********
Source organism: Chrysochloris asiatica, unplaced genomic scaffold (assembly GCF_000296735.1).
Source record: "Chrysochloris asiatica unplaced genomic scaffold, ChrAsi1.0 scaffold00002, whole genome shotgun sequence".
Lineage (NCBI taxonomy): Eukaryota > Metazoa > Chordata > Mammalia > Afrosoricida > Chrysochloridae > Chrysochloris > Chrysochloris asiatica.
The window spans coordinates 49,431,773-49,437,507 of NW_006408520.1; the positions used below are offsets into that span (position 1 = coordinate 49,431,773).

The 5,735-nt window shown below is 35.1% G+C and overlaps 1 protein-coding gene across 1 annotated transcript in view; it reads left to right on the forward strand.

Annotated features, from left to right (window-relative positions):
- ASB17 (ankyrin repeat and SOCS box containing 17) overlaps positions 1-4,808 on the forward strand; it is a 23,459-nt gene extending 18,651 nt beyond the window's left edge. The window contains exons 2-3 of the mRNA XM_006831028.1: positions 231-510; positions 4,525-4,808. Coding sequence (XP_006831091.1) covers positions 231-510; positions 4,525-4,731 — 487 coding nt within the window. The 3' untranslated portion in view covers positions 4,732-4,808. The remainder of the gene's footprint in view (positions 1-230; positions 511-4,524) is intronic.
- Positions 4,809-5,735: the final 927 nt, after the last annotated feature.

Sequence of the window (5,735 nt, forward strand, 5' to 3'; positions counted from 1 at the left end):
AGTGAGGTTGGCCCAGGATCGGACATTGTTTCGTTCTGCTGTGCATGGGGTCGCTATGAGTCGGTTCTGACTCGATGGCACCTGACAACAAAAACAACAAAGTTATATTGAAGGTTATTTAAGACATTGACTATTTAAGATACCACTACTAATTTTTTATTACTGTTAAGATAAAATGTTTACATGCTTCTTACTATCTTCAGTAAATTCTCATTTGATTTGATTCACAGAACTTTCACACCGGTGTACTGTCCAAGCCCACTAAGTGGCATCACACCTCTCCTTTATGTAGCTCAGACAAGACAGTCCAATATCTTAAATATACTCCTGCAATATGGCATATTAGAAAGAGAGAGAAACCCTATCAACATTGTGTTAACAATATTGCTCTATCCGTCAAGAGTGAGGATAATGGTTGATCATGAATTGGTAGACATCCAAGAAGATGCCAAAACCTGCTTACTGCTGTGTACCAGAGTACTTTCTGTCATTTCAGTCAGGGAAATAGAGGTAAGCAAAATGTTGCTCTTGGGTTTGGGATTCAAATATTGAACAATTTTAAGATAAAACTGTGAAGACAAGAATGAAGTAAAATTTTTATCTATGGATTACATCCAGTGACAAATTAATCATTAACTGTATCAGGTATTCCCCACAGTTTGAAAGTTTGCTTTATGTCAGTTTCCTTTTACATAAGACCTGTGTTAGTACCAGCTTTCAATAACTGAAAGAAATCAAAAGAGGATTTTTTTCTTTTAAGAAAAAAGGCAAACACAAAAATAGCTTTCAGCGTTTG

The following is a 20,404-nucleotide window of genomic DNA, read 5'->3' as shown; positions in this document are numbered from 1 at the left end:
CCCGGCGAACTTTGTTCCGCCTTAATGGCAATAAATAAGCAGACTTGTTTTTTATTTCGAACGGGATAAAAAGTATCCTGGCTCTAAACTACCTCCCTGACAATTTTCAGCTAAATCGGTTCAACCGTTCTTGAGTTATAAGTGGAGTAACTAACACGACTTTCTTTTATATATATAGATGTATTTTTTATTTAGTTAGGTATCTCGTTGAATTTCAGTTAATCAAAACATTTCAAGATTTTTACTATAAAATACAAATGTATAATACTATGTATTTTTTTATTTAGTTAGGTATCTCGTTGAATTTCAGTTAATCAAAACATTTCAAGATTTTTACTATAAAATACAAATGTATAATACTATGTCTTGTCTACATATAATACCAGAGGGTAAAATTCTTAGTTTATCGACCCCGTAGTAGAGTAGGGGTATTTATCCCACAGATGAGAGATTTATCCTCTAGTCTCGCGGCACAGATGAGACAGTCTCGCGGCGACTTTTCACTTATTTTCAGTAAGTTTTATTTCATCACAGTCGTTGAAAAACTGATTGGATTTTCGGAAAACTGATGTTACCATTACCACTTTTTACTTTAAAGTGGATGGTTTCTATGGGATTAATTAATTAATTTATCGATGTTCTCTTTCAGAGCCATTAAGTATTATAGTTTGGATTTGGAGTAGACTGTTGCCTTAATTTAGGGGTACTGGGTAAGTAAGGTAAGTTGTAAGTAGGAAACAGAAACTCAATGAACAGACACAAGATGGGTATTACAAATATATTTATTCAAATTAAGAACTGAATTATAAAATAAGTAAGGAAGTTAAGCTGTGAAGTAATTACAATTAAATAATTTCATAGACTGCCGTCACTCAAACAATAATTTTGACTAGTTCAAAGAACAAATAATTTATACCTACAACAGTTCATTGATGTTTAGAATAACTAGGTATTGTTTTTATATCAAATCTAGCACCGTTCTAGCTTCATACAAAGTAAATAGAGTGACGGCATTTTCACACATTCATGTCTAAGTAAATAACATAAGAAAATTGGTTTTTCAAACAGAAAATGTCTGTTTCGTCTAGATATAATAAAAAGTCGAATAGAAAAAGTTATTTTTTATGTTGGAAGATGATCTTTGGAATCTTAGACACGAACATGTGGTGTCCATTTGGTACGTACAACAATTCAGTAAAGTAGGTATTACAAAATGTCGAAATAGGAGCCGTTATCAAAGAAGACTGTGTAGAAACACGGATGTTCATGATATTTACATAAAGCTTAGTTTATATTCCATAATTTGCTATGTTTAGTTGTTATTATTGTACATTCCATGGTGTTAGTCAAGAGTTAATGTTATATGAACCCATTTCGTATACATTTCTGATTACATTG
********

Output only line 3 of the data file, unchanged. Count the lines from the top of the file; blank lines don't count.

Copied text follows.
Lineage (NCBI taxonomy): Eukaryota > Metazoa > Chordata > Mammalia > Afrosoricida > Chrysochloridae > Chrysochloris > Chrysochloris asiatica.